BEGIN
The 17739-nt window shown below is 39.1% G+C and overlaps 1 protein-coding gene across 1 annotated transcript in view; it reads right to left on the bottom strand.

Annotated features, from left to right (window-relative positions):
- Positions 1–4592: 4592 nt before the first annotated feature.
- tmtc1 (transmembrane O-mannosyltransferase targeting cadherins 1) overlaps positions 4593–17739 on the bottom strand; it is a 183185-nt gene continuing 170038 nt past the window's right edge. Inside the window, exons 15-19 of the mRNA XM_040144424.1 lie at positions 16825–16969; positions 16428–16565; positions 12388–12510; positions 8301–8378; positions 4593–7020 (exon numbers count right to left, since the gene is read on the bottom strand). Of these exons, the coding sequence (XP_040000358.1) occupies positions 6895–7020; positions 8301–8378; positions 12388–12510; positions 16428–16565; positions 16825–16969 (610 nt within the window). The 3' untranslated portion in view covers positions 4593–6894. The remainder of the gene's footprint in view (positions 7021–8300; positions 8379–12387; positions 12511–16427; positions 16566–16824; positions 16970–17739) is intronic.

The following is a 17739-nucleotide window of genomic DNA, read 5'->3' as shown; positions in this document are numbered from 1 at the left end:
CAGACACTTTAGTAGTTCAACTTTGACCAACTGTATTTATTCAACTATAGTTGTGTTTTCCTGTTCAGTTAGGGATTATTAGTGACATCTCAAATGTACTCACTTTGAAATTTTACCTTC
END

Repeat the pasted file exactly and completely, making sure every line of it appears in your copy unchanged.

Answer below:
The 17739-nt window shown below is 39.1% G+C and overlaps 1 protein-coding gene across 1 annotated transcript in view; it reads right to left on the bottom strand.

Annotated features, from left to right (window-relative positions):
- Positions 1–4592: 4592 nt before the first annotated feature.
- tmtc1 (transmembrane O-mannosyltransferase targeting cadherins 1) overlaps positions 4593–17739 on the bottom strand; it is a 183185-nt gene continuing 170038 nt past the window's right edge. Inside the window, exons 15-19 of the mRNA XM_040144424.1 lie at positions 16825–16969; positions 16428–16565; positions 12388–12510; positions 8301–8378; positions 4593–7020 (exon numbers count right to left, since the gene is read on the bottom strand). Of these exons, the coding sequence (XP_040000358.1) occupies positions 6895–7020; positions 8301–8378; positions 12388–12510; positions 16428–16565; positions 16825–16969 (610 nt within the window). The 3' untranslated portion in view covers positions 4593–6894. The remainder of the gene's footprint in view (positions 7021–8300; positions 8379–12387; positions 12511–16427; positions 16566–16824; positions 16970–17739) is intronic.

The following is a 17739-nucleotide window of genomic DNA, read 5'->3' as shown; positions in this document are numbered from 1 at the left end:
CAGACACTTTAGTAGTTCAACTTTGACCAACTGTATTTATTCAACTATAGTTGTGTTTTCCTGTTCAGTTAGGGATTATTAGTGACATCTCAAATGTACTCACTTTGAAATTTTACCTTC